Does the automotive service business need an overhaul? The attorneys general of 43 states believe it does. And so do a great many consumers, according to a report released recently by the National Association of Attorneys General (NAAG). The product of a two-year study by the NAAG's Auto Repair Task Force and presented recently at the associ-ation's Consumer Protection Seminar in Santa Fe, N.M., the 139-page report calls auto repair the U.S. consumer's No. 1 headache.
That's a stinging indictment of the automotive service business-one tire dealers, as an important and growing segment of that industry, should not take lightly.
In fact, the NAAG, on the basis of this study, is calling for major reforms in the way automotive service outlets do business.
Other than the questionable assumption that a great many consumers are being ripped off for unnecessary auto repairs, the NAAG report offers some sound recommendations that service outlets and automakers would be wise to implement. Among these:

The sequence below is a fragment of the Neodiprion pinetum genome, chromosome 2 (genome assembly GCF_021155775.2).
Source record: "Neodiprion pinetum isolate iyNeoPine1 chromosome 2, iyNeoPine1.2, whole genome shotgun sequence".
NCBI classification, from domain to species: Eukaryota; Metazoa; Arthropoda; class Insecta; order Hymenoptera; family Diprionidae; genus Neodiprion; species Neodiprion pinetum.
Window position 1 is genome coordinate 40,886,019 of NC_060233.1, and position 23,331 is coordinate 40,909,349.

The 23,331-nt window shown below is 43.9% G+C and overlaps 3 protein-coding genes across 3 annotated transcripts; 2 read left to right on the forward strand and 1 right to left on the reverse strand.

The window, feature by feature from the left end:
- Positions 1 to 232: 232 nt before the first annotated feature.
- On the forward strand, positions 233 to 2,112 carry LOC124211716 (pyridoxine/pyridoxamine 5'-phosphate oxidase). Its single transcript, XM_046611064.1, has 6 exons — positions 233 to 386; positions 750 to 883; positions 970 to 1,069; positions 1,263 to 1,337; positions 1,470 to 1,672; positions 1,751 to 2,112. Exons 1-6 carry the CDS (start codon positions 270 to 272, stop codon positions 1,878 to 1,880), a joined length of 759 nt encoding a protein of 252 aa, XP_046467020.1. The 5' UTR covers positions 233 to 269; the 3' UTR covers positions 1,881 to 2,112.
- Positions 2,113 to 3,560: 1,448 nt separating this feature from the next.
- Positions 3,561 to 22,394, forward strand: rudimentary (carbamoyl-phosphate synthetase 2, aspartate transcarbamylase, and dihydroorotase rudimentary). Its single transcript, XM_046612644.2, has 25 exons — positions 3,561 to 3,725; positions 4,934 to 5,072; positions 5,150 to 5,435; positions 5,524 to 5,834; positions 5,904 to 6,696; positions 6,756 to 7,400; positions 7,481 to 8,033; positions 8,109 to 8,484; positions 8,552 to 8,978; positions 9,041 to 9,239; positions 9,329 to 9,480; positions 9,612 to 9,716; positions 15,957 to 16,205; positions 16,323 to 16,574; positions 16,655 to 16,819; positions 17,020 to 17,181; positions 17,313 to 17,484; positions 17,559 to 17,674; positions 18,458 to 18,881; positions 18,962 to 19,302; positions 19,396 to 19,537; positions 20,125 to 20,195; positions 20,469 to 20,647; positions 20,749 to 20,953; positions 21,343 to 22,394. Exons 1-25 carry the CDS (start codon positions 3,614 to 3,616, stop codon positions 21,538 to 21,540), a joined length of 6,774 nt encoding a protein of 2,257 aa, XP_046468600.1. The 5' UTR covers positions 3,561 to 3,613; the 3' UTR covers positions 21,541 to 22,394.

That service outlets inform consumers beforehand of all anticipated diagnostic and repair charges and obtain owner authorization before undertaking additional work not listed on the repair estimate;
Then, after the work is completed, that shops provide customers with detailed invoices itemizing all charges for parts, labor or other services;
That service outlets cease such incentives as sales contests, product-specific sales quotas and bonuses that might encourage the sale of unnecessary repairs;
That manufacturers redesign vehicle components to make them easier to maintain, repair or replace, and make owners' manuals more informative, so consumers can make knowledgeable decisions on car maintenance.
At least some of these recommendations are likely to turn up as reform legislation in these 43 states.
Before that happens, the industry should voluntarily adopt these consumer safeguards-lest legislators take the task in hand and come up with much less palatable regulations.